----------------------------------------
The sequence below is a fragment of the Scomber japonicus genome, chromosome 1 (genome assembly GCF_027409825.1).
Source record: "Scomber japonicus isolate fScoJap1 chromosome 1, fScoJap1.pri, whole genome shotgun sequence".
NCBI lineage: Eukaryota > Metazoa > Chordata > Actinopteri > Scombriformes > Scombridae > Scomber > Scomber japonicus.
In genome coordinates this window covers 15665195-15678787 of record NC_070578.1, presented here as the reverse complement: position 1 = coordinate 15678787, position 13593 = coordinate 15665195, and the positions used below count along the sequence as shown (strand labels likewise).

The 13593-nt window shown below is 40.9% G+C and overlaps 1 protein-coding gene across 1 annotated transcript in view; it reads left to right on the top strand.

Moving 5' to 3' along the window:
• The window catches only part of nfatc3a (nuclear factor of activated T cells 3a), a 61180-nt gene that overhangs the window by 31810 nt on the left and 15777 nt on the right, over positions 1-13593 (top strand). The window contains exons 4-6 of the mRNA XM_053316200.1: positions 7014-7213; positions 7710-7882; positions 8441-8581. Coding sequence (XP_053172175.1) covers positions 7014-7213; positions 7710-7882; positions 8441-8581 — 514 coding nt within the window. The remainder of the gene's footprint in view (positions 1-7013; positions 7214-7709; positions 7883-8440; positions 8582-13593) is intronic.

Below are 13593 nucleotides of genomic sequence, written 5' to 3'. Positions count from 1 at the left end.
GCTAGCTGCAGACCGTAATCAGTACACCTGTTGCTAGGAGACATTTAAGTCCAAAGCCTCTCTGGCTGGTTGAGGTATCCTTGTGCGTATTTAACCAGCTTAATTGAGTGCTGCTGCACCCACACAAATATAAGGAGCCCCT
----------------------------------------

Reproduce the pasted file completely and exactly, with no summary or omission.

The sequence below is a fragment of the Scomber japonicus genome, chromosome 1 (genome assembly GCF_027409825.1).
Source record: "Scomber japonicus isolate fScoJap1 chromosome 1, fScoJap1.pri, whole genome shotgun sequence".
NCBI lineage: Eukaryota > Metazoa > Chordata > Actinopteri > Scombriformes > Scombridae > Scomber > Scomber japonicus.
In genome coordinates this window covers 15665195-15678787 of record NC_070578.1, presented here as the reverse complement: position 1 = coordinate 15678787, position 13593 = coordinate 15665195, and the positions used below count along the sequence as shown (strand labels likewise).

The 13593-nt window shown below is 40.9% G+C and overlaps 1 protein-coding gene across 1 annotated transcript in view; it reads left to right on the top strand.

Moving 5' to 3' along the window:
• The window catches only part of nfatc3a (nuclear factor of activated T cells 3a), a 61180-nt gene that overhangs the window by 31810 nt on the left and 15777 nt on the right, over positions 1-13593 (top strand). The window contains exons 4-6 of the mRNA XM_053316200.1: positions 7014-7213; positions 7710-7882; positions 8441-8581. Coding sequence (XP_053172175.1) covers positions 7014-7213; positions 7710-7882; positions 8441-8581 — 514 coding nt within the window. The remainder of the gene's footprint in view (positions 1-7013; positions 7214-7709; positions 7883-8440; positions 8582-13593) is intronic.

Below are 13593 nucleotides of genomic sequence, written 5' to 3'. Positions count from 1 at the left end.
GCTAGCTGCAGACCGTAATCAGTACACCTGTTGCTAGGAGACATTTAAGTCCAAAGCCTCTCTGGCTGGTTGAGGTATCCTTGTGCGTATTTAACCAGCTTAATTGAGTGCTGCTGCACCCACACAAATATAAGGAGCCCCT